Nature and biodiversity

Wind farms may raise environmental concerns in communities that live close to protected areas because of the possible adverse impacts on flora and fauna.

Nature and biodiversity protection concerns may so strongly affect community acceptance, and the WinWind project highlighted two key factors for addressing such major issues: the choice of wind farm sites and national and international regulations and guidelines.

The literature review conducted within the WinWind project, highlighted that siting of turbines close to the most sensitive and protected landscapes provokes the most negative responses to wind energy. So the distance from natural and protected areas is a factor that must be taken into account in the planning phase.

As far as regulations are concerned, it was difficult to compare them, given the different natural contexts of the WinWind countries. While in some countries (e.g. Norway and Spain), the development of wind farm is forbidden in protected areas, in other countries (e.g. Italy) there is no general prohibition.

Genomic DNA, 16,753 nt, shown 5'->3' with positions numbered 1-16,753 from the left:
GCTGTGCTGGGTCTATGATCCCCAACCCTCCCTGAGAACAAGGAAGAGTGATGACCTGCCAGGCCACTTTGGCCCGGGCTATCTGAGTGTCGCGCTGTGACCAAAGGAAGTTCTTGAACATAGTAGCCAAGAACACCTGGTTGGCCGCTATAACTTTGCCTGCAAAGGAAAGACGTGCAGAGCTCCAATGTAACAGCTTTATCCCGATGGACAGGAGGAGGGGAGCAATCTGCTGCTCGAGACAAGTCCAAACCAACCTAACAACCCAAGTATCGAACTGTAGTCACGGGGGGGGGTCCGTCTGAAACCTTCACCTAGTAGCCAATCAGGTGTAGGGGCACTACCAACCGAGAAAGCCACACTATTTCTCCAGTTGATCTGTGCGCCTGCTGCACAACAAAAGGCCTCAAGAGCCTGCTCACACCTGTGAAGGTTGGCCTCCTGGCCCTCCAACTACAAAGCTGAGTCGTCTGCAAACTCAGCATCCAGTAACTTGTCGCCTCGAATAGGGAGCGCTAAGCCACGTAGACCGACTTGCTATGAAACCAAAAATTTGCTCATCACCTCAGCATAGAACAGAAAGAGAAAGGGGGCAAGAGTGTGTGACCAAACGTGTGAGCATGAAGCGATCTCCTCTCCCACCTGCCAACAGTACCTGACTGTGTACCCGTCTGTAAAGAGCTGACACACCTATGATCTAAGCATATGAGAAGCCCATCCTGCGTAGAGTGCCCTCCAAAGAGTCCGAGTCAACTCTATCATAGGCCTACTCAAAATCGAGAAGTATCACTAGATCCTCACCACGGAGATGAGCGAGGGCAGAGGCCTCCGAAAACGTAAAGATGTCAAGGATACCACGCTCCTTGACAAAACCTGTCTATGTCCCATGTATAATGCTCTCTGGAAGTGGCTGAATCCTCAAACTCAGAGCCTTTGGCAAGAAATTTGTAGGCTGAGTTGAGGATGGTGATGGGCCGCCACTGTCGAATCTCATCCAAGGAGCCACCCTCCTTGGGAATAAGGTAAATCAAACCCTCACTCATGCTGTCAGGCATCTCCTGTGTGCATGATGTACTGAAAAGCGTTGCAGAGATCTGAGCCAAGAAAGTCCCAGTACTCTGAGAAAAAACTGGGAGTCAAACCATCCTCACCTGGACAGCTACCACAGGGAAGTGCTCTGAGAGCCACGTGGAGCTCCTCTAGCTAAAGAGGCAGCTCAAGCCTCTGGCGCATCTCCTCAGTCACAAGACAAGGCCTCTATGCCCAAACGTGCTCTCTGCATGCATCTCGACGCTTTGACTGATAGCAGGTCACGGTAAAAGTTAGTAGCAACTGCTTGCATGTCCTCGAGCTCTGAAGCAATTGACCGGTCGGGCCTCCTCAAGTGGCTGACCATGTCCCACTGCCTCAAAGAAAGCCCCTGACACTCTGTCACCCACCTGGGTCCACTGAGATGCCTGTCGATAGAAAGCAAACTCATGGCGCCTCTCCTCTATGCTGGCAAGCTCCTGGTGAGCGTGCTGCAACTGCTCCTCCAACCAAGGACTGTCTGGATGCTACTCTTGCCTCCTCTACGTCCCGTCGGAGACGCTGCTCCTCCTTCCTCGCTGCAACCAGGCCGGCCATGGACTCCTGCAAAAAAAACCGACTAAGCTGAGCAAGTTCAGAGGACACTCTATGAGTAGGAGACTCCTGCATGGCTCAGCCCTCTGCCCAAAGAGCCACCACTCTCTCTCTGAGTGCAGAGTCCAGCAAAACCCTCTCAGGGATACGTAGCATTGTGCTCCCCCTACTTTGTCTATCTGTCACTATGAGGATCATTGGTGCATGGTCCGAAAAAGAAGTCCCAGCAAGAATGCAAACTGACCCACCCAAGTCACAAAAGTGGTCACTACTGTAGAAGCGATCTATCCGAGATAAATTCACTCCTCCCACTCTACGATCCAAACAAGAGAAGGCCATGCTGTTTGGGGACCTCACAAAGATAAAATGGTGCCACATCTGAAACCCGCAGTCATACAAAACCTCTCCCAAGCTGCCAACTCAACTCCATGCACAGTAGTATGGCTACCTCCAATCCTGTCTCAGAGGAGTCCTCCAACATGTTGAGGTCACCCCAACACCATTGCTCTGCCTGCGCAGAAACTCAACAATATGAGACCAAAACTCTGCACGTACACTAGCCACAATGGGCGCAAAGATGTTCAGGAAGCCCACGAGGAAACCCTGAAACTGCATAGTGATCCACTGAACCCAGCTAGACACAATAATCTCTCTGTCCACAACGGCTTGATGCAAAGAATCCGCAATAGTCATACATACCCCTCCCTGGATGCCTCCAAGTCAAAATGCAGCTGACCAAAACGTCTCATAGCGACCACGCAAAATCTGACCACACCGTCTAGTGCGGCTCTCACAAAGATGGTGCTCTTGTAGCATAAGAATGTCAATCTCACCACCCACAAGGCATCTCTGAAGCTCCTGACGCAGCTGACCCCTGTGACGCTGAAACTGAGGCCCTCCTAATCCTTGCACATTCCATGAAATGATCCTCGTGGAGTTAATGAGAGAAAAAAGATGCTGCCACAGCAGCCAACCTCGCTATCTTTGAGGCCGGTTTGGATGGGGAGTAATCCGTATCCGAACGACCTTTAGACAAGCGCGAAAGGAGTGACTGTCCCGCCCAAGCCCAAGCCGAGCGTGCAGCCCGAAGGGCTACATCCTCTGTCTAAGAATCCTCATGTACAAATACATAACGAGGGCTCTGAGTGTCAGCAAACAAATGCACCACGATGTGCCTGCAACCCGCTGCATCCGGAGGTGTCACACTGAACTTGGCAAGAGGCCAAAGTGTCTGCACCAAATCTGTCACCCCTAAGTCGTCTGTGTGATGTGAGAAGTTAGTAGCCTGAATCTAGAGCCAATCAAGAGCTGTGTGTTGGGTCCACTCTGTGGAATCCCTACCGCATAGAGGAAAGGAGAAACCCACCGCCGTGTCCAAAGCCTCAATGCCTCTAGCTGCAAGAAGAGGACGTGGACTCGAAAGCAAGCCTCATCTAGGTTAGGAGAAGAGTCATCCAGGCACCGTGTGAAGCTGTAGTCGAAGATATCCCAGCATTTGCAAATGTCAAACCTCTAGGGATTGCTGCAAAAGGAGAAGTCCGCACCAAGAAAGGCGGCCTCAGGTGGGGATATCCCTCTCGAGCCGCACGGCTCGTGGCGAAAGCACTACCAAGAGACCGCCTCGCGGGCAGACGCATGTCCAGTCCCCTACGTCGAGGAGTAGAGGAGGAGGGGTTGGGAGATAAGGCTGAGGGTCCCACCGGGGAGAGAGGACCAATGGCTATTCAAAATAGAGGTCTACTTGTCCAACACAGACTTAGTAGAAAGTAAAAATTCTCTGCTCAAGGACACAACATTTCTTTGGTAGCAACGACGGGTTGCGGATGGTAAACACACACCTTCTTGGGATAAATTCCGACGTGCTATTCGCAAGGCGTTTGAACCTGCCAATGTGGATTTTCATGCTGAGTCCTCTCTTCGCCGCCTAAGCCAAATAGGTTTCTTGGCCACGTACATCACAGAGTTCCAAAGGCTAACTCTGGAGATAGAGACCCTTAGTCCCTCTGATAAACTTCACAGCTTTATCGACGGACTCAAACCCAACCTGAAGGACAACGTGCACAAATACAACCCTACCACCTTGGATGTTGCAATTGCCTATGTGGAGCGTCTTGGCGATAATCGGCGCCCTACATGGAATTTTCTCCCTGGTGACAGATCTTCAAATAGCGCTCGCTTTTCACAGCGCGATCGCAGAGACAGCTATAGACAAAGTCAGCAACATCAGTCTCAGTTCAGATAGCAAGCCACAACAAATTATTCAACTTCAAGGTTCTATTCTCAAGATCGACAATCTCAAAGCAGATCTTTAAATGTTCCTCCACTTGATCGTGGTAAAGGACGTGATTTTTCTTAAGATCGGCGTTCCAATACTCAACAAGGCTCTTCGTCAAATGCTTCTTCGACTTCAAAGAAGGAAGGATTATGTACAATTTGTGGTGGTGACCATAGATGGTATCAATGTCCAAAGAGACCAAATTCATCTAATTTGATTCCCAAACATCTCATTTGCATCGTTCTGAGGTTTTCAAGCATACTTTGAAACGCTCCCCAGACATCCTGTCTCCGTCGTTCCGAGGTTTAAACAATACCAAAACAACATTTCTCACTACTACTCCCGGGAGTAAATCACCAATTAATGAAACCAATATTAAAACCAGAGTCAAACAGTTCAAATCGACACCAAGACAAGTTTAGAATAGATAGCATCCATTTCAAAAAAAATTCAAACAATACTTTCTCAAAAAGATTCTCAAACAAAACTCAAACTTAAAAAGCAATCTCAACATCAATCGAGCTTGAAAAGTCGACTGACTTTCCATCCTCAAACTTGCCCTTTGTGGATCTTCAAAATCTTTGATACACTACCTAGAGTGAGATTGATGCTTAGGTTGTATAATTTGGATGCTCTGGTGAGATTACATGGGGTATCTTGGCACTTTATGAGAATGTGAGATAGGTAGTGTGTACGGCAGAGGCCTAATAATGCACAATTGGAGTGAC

Find out more

The WinWind project analysed how social acceptance is affected by nature and biodiversity concerns. Here below further readings:

On concepts and protected areas regulations in the six WinWind countries
Screening of technical and non-technical regulations, guidelines and recommendations, pages 13-15

On impacts on biodiversity in the 10 Best Practices Cases
Synthesis & comparative analysis of best practice case studies for promoting the social acceptance of wind energy page 61

On impacts of turbine on biodiversity and ecosystems
Technical and socio-economic conditions A literature review of social acceptance of wind energy development, and an overview of the technical, socioeconomic and regulatory starting conditions in the wind energy scarce target regions pages 22-23

WinWind has received funding from European Union's Horizon 2020 Research and Innovation programme under Grant Agreement Nº 764717. The sole responsibility for any errors or omissions made lies with the consortium. The content does not necessarily reflect the opinion of the European Commission. The European Commission is also not responsible for any use that may be made of the information contained therein